The practice of publishing collections of writings, letters, and/or speeches by leading figures dates back to the late eighteenth century and became popular by the mid-nineteenth. Men such as Henry Clay had collections of their speeches published during their lifetimes.
The project that is generally cited as the progenitor of “modern” documentary editing is The Papers of Thomas Jefferson, begun at Princeton University in 1943. When the Jefferson editors presented a copy of their first published volume to Harry Truman in 1951, the president noted that he hoped this work would “inspire educational institutions, learned societies, and civic-minded groups to plan the publication of the works of other great national figures.” Truman issued a charge to a section of the National Archives then known as the National Historical Publications Commission (NHPC)– now the National Historical Publications and Records Commission– to see what could be done to facilitate the development of other projects.
The NHPC conducted a survey of scholars to identify which historical personalities merited the most consideration and recruited people to serve as editors and set up projects. Most of the ones begun in the 1950s and early 1960s focused on white male political leaders. As the academic disciplines became conscious of more diverse subjects in the late 1960s and the 1970s, documentary work broadened as well.
Work on the modern editions benefited from the advent of microfilming and photocopying, allowing projects to accumulate facsimiles of the original documents that could be consulted whenever necessary. In recent years, the computer has become an invaluable tool, particularly in expediting the publication process.
What do Editing Projects Do?
Each documentary editing project operates differently, depending on the subject and scope of the project. Some projects are undertaken by a single editor, while others are larger collaborative efforts of a number of scholars. The first step for most projects is to gather copies of all its subject’s documents, including variant versions and editions (hundreds of thousands in some cases). In the process, project offices often become research centers for those interested in the subject. Projects catalog their collections (now usually with computer databases); select the documents for publication (depending on the scope and format of the publication); transcribe from the facsimiles of the originals and proofread the texts multiple times; and often provide, through extensive research, editorial notes and/or annotation to give context and background information about the document. If the editing is for a book edition, the editors prepare the text for publication, proofread the resulting copy, and usually prepare an index for each volume. Editing projects working on image editions develop indexing schemes to locate specific documents, while those working on electronic editions, code their transcripts and images in order to make them readily searchable.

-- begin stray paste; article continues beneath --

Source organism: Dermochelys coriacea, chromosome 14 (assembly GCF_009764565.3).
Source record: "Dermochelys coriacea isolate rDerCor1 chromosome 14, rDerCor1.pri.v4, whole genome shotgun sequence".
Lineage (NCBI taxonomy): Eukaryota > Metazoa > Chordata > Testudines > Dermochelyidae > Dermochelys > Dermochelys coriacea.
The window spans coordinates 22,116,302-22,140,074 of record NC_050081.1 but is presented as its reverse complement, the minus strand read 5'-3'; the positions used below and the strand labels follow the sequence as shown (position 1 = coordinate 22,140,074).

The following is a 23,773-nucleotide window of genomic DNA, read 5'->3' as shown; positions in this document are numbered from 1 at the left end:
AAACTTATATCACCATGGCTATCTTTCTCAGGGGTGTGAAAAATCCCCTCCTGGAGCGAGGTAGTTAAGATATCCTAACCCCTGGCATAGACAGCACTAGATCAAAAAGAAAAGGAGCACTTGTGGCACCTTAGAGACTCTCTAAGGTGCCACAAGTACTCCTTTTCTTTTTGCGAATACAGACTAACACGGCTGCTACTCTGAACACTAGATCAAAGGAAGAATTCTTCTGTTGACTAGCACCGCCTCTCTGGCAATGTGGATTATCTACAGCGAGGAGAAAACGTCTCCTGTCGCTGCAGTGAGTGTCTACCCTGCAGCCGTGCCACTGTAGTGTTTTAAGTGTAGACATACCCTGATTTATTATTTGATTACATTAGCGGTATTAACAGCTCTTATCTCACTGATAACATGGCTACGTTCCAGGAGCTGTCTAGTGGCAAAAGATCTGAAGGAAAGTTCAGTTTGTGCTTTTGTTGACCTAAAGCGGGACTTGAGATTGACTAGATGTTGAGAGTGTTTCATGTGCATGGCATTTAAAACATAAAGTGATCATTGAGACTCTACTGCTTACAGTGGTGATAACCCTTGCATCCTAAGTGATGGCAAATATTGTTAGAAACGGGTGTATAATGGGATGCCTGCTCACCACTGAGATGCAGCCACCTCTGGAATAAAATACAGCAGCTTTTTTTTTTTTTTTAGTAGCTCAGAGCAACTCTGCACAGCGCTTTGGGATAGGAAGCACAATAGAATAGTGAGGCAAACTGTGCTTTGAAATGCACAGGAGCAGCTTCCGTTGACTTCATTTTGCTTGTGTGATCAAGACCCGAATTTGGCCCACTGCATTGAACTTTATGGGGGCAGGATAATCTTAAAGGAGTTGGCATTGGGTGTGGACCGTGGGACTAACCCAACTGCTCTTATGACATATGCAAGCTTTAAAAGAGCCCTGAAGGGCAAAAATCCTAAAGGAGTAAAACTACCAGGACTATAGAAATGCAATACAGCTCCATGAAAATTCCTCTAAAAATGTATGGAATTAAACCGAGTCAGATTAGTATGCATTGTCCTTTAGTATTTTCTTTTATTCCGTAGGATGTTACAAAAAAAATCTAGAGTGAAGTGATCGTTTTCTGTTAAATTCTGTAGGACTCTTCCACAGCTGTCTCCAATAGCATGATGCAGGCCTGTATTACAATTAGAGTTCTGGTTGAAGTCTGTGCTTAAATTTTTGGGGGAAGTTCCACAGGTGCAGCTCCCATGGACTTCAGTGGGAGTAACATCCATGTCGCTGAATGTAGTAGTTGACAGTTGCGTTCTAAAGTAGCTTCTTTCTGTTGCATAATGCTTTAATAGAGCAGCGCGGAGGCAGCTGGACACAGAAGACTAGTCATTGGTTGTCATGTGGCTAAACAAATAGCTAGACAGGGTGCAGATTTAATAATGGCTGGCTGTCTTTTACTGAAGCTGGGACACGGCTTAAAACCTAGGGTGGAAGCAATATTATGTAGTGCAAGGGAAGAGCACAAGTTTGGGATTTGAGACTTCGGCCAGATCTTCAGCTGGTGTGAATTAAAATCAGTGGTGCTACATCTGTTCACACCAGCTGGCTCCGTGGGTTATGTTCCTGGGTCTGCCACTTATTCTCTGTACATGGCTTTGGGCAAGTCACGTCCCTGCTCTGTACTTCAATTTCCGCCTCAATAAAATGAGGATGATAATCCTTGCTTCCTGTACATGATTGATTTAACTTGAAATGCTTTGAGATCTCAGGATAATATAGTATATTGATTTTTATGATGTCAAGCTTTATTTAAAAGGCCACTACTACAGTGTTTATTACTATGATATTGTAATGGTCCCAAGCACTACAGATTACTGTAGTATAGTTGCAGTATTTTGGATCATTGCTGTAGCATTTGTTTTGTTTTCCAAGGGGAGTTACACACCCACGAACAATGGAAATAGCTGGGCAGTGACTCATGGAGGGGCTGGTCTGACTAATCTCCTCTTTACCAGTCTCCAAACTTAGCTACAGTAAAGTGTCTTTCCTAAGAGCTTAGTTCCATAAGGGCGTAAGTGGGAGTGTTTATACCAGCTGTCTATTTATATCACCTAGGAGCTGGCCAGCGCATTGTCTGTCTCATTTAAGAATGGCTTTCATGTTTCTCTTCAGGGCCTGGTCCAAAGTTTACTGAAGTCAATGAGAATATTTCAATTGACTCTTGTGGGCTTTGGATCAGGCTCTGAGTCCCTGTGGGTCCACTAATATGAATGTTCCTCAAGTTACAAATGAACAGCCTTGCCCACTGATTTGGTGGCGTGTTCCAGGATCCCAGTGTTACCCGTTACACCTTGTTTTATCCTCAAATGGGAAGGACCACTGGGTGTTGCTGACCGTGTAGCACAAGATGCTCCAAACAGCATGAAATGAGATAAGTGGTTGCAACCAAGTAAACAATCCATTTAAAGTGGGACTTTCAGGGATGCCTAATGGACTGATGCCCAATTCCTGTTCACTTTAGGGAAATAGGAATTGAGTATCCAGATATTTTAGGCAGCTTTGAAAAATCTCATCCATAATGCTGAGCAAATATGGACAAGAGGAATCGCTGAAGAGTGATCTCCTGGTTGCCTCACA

Editing projects also create other products, ranging from scholarly articles to exhibits, from websites to document-based teaching aids, and generally serve scholars, the general public and students as accessible experts on major historical and literary figures.
Funding for Editions
Most documentary editing projects receive federal grants from the National Historical Publications and Records Commission and/or the National Endowment for the Humanities. Most also get funding from their host institutions and raise funds from private foundations, individuals and in some cases state agencies. Virtually all of the letterpress editions are published by university presses, often with the aid of subvention funding and grants.